PlantsToPlant Catalogue of 9cm Potted Plants
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Agave parryi

£ 7.99(£ 7.99)
Agave parryi

Native to grasslands, chaparral, desert scrub, and oak woodlands in North American states of Arizona, New Mexico and northern Mexico - typically at elevations from 4,000 to 8,000 feet can be found, Agave parryi, often called Parry's agave or mescal. It is a most gorgeous rosette-forming perennial succulent that is noted for its attractive blue-grey to grey-green evergreen leaves, but is also noted for its infrequent but spectacular flowering spikes.

Agave parryi has thick, rigid, smooth, ovate to oblong, blue-grey leaves to 30cm long and forms a large, dense, symmetrical basal rosette. A rosette will typically mature overtime to 60cm tall by 90cm wide. Each leaf has spiny margins with a one inch terminal spine. Suckers/offsets root at the base of the rosette forming overtime a colony of rosettes. Each rosette will flower only once, usually at some point between 10-15 years (not the 100 years suggested by the also-used common name of Century Plant used for some agaves), but sometimes flowering will not occur until 20-30 years. One huge flowering stalk (to 20' tall) will rise from each rosette, with each stalk producing 20 to 30 side branches and with each side branch containing a large cluster of creamy yellow flowers. In its native habitat, flowers typically bloom in summer (June - August). Flowers are followed by seed pods. The flowering rosette dies after flowering, but new rosettes formed by suckers/offsets from the base of the mother plant will remain.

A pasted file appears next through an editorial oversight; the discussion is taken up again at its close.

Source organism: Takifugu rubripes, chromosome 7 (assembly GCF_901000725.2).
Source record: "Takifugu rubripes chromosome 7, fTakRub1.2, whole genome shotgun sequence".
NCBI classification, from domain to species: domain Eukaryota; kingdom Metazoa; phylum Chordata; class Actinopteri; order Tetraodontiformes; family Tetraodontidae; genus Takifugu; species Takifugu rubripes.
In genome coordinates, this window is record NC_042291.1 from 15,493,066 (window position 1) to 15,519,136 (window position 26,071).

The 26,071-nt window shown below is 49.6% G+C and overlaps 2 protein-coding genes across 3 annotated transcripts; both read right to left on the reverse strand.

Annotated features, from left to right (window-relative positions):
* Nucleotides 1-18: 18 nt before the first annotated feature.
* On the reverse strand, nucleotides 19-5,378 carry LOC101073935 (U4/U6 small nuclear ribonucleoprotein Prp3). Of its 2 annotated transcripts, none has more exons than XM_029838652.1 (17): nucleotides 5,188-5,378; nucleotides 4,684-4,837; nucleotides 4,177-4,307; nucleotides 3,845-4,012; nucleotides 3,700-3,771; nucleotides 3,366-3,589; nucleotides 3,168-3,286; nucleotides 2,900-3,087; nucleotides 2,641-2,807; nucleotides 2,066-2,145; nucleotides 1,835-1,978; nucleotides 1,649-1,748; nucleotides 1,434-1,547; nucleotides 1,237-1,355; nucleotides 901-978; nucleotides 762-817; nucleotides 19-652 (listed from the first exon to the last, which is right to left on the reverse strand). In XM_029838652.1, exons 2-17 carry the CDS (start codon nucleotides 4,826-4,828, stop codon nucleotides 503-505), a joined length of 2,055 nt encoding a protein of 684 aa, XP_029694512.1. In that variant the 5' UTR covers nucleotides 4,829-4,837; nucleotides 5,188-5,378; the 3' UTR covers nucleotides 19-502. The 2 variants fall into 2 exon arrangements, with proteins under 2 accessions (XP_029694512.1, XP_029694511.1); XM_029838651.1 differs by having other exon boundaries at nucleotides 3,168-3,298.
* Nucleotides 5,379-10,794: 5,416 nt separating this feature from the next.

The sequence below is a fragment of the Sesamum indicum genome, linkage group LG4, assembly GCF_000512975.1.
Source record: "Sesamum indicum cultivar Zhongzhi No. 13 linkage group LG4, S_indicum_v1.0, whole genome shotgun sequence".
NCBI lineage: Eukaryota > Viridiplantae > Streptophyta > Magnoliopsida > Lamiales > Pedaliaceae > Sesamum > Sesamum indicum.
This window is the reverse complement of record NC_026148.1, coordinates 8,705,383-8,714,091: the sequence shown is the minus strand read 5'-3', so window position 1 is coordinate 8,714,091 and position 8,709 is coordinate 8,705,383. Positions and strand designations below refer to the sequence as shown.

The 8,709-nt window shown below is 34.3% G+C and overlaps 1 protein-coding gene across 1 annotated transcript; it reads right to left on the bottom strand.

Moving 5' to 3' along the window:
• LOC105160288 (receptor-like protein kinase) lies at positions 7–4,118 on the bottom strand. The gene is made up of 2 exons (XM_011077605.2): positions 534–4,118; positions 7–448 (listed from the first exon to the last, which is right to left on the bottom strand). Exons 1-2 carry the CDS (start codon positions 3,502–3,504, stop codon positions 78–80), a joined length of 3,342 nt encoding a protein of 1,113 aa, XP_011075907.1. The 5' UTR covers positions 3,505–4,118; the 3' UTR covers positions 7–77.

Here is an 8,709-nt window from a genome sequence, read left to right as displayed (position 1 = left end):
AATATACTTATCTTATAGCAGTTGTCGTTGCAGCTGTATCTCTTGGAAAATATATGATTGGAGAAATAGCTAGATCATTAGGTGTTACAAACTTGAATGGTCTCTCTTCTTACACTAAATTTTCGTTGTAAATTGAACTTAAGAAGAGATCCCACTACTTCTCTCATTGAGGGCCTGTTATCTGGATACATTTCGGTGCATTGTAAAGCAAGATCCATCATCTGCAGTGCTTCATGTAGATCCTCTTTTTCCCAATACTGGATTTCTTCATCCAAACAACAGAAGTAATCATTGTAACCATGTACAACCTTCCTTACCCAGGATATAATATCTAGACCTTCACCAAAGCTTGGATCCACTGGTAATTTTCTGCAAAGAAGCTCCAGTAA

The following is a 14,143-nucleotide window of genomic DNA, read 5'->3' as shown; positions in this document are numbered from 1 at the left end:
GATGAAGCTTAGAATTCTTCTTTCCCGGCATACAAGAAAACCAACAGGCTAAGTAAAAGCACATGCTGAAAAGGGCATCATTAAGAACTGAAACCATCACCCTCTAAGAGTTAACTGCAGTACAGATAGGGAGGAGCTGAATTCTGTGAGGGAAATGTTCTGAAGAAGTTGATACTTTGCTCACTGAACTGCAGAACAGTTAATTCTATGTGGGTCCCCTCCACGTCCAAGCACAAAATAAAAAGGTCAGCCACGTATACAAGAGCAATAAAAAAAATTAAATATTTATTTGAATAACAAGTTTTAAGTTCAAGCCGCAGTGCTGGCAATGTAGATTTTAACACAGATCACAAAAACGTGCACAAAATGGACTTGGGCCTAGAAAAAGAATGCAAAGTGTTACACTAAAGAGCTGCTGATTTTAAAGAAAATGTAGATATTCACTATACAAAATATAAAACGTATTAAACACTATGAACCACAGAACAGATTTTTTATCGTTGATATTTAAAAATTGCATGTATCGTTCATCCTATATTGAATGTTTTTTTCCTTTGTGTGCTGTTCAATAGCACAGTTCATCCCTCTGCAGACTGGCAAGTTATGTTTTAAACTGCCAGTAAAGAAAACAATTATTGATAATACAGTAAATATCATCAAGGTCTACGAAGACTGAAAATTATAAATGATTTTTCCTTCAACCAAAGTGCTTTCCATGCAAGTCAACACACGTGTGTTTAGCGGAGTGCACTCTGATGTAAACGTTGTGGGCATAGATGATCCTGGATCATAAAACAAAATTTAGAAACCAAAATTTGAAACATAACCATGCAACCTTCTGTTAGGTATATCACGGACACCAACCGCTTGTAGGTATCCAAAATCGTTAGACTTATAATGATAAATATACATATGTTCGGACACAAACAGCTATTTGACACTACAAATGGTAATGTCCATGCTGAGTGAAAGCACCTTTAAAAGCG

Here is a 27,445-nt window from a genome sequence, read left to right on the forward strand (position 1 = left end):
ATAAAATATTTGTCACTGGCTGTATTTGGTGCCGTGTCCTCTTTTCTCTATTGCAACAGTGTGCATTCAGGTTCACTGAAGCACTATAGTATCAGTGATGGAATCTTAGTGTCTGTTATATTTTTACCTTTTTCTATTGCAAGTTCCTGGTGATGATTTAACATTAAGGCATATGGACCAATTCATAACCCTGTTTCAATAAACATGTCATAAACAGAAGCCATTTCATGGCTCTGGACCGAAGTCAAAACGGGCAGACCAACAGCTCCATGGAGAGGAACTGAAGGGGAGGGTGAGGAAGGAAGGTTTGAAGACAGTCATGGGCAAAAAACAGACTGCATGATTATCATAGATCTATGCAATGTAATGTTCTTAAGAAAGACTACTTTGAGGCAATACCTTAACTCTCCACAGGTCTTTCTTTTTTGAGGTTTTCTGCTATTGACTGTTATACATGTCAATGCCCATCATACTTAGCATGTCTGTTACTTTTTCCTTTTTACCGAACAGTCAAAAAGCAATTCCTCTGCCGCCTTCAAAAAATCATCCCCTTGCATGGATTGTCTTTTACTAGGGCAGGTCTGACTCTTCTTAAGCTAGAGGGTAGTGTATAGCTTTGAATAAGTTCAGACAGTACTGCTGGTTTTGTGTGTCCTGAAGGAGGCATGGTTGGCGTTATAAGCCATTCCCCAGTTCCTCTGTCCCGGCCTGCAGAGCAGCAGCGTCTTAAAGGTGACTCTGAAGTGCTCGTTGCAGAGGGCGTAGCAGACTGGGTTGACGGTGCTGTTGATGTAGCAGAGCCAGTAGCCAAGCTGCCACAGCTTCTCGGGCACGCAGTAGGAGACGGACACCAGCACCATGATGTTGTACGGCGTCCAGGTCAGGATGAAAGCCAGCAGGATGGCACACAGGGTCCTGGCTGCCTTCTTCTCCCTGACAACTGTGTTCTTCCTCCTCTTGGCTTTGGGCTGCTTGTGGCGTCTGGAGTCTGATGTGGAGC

Native Americans used this Agave parryi as a source of food, fiber, soap and medicine. Plant liquids may be fermented to form an alcoholic beverage called pulque which may be further distilled to form mescal or tequila. Genus name comes from the Greek word agauos meaning admirable in probable reference to the flower spikes.

The species name commemorates Charles C. Parry (1823-1890), the British born physician-botanist and plant collector, who did much to further our understanding of the North American flora. Other important plants he discovered include the Torrey Pine, Pinus torreyana and the Engelmann Spruce, Picea engelmannii. Several plants are also named after him,including Lilium parryi and Penstemon parryi and in addition the genus Neoparrya was named in his honor.